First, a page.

Google has received Civil Investigative Demands from the U.S. Justice Department over its digital books agreement with publishers, which critics argue violates antitrust statutes. Google has been scanning books with the intent of creating a massive and searchable digital library, from which readers can purchase volumes.
A CID functions as a formal demand for information. According to David Drummond, chief legal officer for Google, the Justice Department's inquiry will proceed separately from the federal court approving the actual settlement.
"The judge's job is not to review every question that the Department of Justice might think about," Drummond told reporters, according to Reuters. He also added that Google would be open to changing the terms of the settlement "if it's a compelling argument."
Rumors about possible Justice Department probing into the matter have been drifting around for weeks, although Google has kept quiet about the exact details.
"The Department of Justice and several state attorneys general have contacted us to learn more about the impact of the settlement, and we are happy to answer their questions," Gabriel Stricker, a Google spokesperson, said in a statement. "It's important to note that this agreement is nonexclusive and, if approved by the court, stands to expand access to millions of books in the U.S."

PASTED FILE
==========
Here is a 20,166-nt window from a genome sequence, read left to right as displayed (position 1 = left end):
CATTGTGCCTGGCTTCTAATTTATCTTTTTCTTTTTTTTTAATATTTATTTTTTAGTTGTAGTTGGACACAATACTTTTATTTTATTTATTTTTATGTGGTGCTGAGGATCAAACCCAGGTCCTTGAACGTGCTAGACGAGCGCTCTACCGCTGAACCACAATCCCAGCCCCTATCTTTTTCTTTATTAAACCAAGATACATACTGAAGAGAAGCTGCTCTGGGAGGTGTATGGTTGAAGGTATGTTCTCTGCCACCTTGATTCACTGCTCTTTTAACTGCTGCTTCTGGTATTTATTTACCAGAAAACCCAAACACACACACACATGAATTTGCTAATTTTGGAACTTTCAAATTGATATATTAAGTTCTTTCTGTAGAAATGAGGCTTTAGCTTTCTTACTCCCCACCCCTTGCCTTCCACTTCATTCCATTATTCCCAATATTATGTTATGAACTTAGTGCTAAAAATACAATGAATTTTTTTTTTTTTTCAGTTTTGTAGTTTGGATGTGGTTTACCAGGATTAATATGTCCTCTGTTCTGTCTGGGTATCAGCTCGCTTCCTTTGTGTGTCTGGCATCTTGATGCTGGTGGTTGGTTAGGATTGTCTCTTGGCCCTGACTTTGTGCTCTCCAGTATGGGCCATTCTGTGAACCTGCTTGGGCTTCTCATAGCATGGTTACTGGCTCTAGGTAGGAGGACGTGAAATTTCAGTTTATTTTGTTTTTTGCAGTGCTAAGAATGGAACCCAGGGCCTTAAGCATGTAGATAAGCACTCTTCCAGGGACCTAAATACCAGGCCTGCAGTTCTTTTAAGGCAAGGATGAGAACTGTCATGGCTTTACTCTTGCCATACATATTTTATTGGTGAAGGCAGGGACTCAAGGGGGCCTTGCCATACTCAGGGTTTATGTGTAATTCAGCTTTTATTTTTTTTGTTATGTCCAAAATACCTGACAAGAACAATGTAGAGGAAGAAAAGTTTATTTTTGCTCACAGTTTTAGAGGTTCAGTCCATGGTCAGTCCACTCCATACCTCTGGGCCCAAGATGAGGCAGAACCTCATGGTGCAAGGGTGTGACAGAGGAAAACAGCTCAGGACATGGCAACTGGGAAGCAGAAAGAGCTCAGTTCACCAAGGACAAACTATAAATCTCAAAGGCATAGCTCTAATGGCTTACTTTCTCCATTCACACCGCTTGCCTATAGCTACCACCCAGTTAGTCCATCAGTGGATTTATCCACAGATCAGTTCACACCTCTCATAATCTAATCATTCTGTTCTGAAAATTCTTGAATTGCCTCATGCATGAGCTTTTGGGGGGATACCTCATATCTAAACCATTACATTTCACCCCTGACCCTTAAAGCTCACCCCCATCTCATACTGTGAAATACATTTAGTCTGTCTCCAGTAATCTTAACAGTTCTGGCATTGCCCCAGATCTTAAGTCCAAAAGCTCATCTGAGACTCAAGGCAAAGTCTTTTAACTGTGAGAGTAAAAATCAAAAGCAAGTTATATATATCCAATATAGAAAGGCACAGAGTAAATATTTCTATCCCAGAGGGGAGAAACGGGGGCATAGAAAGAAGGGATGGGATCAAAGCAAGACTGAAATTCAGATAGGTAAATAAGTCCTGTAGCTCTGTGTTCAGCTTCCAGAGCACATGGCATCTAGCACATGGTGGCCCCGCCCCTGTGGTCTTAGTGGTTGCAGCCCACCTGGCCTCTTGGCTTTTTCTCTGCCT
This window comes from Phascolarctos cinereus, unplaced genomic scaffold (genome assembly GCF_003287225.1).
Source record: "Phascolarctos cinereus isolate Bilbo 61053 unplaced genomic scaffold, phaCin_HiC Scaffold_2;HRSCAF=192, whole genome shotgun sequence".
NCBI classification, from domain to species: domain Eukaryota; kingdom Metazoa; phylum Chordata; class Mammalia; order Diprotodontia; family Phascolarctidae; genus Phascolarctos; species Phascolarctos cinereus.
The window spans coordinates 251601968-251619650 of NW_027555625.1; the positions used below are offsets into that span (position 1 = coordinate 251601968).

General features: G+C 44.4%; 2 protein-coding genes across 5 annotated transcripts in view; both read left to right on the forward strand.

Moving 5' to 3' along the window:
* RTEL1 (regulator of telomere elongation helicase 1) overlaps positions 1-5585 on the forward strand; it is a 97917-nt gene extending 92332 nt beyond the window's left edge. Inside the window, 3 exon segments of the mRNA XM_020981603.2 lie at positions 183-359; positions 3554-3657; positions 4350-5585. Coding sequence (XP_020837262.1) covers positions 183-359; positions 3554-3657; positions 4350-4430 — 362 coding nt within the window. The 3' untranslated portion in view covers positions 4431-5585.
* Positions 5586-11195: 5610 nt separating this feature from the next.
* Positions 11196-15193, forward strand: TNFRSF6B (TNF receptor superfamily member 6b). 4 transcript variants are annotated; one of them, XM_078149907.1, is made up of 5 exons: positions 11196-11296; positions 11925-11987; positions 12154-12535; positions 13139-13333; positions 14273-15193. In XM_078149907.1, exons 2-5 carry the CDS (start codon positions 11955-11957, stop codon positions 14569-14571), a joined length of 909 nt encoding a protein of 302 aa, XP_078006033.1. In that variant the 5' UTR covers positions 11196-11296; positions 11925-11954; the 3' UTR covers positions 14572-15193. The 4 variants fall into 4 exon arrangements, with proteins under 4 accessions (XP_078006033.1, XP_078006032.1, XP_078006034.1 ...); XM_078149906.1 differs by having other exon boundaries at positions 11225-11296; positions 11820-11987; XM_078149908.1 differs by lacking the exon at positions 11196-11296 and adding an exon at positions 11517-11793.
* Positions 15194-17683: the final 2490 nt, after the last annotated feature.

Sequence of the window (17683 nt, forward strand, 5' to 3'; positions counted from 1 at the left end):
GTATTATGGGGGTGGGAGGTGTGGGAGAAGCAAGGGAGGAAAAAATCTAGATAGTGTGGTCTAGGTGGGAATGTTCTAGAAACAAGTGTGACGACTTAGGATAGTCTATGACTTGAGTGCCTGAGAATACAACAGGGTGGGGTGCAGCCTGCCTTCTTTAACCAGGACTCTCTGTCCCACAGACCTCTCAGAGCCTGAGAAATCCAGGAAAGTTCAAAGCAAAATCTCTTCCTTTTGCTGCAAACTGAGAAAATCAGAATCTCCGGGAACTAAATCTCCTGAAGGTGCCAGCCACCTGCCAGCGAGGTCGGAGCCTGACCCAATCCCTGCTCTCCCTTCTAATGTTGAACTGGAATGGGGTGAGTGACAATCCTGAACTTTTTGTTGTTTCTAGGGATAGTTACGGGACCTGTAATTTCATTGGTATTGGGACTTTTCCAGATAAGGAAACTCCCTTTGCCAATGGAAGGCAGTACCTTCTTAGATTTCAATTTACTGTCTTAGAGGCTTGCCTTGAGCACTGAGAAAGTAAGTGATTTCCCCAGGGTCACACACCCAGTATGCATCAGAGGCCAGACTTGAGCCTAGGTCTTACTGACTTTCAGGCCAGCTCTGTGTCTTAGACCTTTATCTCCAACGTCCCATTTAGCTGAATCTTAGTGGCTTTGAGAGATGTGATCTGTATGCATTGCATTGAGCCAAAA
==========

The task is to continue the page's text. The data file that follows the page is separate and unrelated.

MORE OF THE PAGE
Reports indicate that the Justice Department also sent CIDs to two publishers, including Lagardere's Hachette Book Group.
Under the settlement between Google, The Authors Guild and the Association of American Publishers, Google is guaranteed the same terms as any future competitor, such as Yahoo or Microsoft, when negotiating over digital book rights.
As part of the agreement, Google also elected to create a nonprofit Book Rights Registry that would handle digital rights issues. In an April letter to U.S. Attorney General Eric Holder, John Simpson, a consumer advocate for Consumer Watchdog, claimed that the settlement was too sweeping to be enacted without government oversight.
"It is inappropriate for the resolution of a class action lawsuit to effectively create an 'anti-compete' clause [that] precludes smaller competitors from entering a market," Simpson argued in his letter.
In May, the American Library Association and Association of Research Libraries also raised objections to Google's monopoly potential in a court filing, and asked for "vigorous oversight" in the Google settlement.
Google argues that its digital books project will ultimately provide access to untold numbers of obscure or rare volumes.